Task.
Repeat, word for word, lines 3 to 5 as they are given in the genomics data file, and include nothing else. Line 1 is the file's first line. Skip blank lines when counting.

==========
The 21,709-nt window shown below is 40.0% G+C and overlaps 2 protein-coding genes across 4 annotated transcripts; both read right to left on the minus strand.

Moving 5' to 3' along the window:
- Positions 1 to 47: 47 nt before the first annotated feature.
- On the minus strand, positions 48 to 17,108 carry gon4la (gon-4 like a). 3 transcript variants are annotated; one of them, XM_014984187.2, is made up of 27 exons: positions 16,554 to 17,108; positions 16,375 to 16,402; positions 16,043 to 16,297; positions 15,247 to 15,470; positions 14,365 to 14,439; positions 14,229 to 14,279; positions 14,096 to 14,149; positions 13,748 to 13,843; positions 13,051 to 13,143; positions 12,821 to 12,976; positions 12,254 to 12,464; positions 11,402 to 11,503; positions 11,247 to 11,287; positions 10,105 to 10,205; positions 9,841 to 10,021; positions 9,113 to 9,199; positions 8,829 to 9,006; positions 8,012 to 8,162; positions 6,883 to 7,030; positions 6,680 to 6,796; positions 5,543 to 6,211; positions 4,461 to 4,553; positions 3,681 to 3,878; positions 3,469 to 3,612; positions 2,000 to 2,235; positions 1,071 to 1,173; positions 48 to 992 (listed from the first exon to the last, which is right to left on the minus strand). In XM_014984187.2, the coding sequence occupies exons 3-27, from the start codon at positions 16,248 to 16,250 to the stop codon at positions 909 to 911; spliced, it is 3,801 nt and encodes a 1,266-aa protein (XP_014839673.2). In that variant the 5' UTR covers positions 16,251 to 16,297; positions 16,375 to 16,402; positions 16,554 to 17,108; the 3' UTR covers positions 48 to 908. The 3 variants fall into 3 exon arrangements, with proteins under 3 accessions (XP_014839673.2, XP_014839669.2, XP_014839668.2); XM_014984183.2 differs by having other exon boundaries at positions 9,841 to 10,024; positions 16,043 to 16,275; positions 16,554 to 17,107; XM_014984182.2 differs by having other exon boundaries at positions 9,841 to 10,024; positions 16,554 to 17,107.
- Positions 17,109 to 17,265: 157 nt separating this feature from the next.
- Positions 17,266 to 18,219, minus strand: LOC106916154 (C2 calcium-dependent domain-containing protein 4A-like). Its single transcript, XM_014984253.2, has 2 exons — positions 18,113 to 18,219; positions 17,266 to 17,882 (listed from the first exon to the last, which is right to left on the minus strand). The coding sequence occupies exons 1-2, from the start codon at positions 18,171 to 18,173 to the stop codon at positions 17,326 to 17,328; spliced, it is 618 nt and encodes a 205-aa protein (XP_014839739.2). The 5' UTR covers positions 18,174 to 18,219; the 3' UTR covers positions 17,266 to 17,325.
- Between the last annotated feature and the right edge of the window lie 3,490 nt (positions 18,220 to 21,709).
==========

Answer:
- Positions 1 to 47: 47 nt before the first annotated feature.
- On the minus strand, positions 48 to 17,108 carry gon4la (gon-4 like a). 3 transcript variants are annotated; one of them, XM_014984187.2, is made up of 27 exons: positions 16,554 to 17,108; positions 16,375 to 16,402; positions 16,043 to 16,297; positions 15,247 to 15,470; positions 14,365 to 14,439; positions 14,229 to 14,279; positions 14,096 to 14,149; positions 13,748 to 13,843; positions 13,051 to 13,143; positions 12,821 to 12,976; positions 12,254 to 12,464; positions 11,402 to 11,503; positions 11,247 to 11,287; positions 10,105 to 10,205; positions 9,841 to 10,021; positions 9,113 to 9,199; positions 8,829 to 9,006; positions 8,012 to 8,162; positions 6,883 to 7,030; positions 6,680 to 6,796; positions 5,543 to 6,211; positions 4,461 to 4,553; positions 3,681 to 3,878; positions 3,469 to 3,612; positions 2,000 to 2,235; positions 1,071 to 1,173; positions 48 to 992 (listed from the first exon to the last, which is right to left on the minus strand). In XM_014984187.2, the coding sequence occupies exons 3-27, from the start codon at positions 16,248 to 16,250 to the stop codon at positions 909 to 911; spliced, it is 3,801 nt and encodes a 1,266-aa protein (XP_014839673.2). In that variant the 5' UTR covers positions 16,251 to 16,297; positions 16,375 to 16,402; positions 16,554 to 17,108; the 3' UTR covers positions 48 to 908. The 3 variants fall into 3 exon arrangements, with proteins under 3 accessions (XP_014839673.2, XP_014839669.2, XP_014839668.2); XM_014984183.2 differs by having other exon boundaries at positions 9,841 to 10,024; positions 16,043 to 16,275; positions 16,554 to 17,107; XM_014984182.2 differs by having other exon boundaries at positions 9,841 to 10,024; positions 16,554 to 17,107.
- Positions 17,109 to 17,265: 157 nt separating this feature from the next.